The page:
USCIRF Releases New Report on Blasphemy Laws in Nigeria


Washington, DC – The United States Commission on International Religious Freedom (USCIRF) today released the following new report:

Blasphemy Laws in Nigeria – The increasing enforcement of blasphemy laws enshrined in Nigeria’s criminal and Shari’a codes poses a significant risk to religious freedom for Nigerians, especially religious minorities and those who espouse unpopular or dissenting beliefs, worldviews, or religious interpretations. This policy update describes Nigeria’s blasphemy laws in social and political contexts. It describes both penal and Shari’a codes in Nigeria that criminalize blasphemy, as well as high-profile blasphemy cases in recent years. The report highlights the problematic impacts these cases have on freedom of religion or belief for Nigerians. The findings of the report conclude with a recommendation for the U.S. government to support a national dialogue on combatting religious intolerance without restricting freedom of speech under the law, as called for in UN Human Rights Council (UNHRC) Resolution 16/18 (2011). It also highlights several interim policy options for protecting the rights of religious minorities and individuals with dissenting worldviews as the needed civic dialogue unfolds.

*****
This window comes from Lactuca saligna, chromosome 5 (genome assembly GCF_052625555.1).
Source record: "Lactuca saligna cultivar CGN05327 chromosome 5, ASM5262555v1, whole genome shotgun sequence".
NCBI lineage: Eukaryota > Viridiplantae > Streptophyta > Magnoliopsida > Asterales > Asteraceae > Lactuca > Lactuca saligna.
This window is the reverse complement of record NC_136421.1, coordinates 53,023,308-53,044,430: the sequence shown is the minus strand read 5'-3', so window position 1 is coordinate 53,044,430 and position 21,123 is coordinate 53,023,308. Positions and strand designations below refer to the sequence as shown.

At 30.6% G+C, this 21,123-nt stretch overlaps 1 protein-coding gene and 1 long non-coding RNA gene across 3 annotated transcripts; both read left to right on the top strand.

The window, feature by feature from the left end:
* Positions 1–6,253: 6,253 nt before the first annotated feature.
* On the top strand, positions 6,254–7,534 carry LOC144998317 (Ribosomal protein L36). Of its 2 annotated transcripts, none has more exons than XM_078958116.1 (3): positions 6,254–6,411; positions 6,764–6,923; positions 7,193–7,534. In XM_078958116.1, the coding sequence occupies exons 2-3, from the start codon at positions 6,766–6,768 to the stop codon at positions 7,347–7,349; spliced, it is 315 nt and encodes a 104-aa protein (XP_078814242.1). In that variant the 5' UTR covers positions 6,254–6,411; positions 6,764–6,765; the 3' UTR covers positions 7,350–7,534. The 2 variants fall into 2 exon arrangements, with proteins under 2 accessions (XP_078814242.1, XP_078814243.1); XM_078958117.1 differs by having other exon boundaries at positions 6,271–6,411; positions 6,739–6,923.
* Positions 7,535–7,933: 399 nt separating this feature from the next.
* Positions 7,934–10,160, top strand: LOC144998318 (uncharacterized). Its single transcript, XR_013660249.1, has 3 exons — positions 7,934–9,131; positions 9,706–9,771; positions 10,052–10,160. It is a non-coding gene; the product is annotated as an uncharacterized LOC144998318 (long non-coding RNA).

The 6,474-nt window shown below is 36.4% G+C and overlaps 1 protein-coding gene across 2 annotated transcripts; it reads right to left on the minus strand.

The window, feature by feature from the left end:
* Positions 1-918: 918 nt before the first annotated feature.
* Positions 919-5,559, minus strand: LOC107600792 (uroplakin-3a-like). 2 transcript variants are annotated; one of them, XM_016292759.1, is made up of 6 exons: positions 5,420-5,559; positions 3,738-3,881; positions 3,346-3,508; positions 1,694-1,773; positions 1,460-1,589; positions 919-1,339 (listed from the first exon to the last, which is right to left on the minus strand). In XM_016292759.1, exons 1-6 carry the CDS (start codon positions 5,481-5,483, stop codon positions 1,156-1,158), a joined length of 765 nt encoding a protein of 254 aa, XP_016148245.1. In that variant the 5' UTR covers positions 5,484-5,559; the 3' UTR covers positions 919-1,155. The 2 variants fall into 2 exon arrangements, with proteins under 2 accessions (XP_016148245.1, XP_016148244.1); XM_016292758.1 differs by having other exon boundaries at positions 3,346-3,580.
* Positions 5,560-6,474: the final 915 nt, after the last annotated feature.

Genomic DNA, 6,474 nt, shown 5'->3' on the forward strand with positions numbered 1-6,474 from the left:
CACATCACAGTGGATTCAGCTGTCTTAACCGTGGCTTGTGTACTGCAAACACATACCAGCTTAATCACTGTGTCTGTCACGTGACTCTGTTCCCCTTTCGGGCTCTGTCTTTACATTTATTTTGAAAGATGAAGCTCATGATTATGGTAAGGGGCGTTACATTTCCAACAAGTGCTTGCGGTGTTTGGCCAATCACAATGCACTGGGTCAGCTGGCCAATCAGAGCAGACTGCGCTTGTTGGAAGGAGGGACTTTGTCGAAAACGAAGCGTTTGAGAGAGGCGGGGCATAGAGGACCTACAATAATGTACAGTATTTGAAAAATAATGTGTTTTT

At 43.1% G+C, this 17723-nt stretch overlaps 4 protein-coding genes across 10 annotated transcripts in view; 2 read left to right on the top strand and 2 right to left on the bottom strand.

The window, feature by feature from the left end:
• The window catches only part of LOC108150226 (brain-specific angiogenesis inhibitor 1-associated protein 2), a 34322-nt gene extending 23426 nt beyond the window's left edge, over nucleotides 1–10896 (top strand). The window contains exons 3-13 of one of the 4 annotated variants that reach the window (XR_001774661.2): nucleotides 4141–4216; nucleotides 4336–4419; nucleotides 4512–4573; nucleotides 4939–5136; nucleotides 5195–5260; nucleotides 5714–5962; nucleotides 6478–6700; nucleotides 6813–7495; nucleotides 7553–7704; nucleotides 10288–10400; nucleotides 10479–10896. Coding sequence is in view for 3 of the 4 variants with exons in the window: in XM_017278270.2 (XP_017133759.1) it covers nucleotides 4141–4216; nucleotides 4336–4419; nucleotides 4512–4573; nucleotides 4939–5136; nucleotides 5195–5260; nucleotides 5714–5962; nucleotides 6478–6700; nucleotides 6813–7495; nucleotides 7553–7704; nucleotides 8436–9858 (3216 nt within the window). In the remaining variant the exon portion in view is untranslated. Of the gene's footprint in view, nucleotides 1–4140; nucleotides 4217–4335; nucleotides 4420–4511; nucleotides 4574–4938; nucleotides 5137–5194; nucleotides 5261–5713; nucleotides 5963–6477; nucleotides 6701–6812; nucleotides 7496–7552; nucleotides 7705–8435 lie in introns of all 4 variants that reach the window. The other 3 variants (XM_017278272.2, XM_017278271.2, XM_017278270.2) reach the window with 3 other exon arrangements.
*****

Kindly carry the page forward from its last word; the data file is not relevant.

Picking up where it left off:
In its 2022 Annual Report, USCIRF recommended that the U.S. State Department designate Nigeria as a Country of Particular Concern (CPC) for engaging in and tolerating systematic, ongoing, and egregious religious freedom violations. In September 2022, USCIRF published a policy update and hosted a hearing on the intersection of religious freedom and violence in Nigeria and how the U.S. government can adjust its policy to address atrocity risk and violence. In June 2022, USCIRF conducted a research delegation to Nigeria and published a USCIRF Spotlight Podcast episode detailing the visit’s findings and takeaways.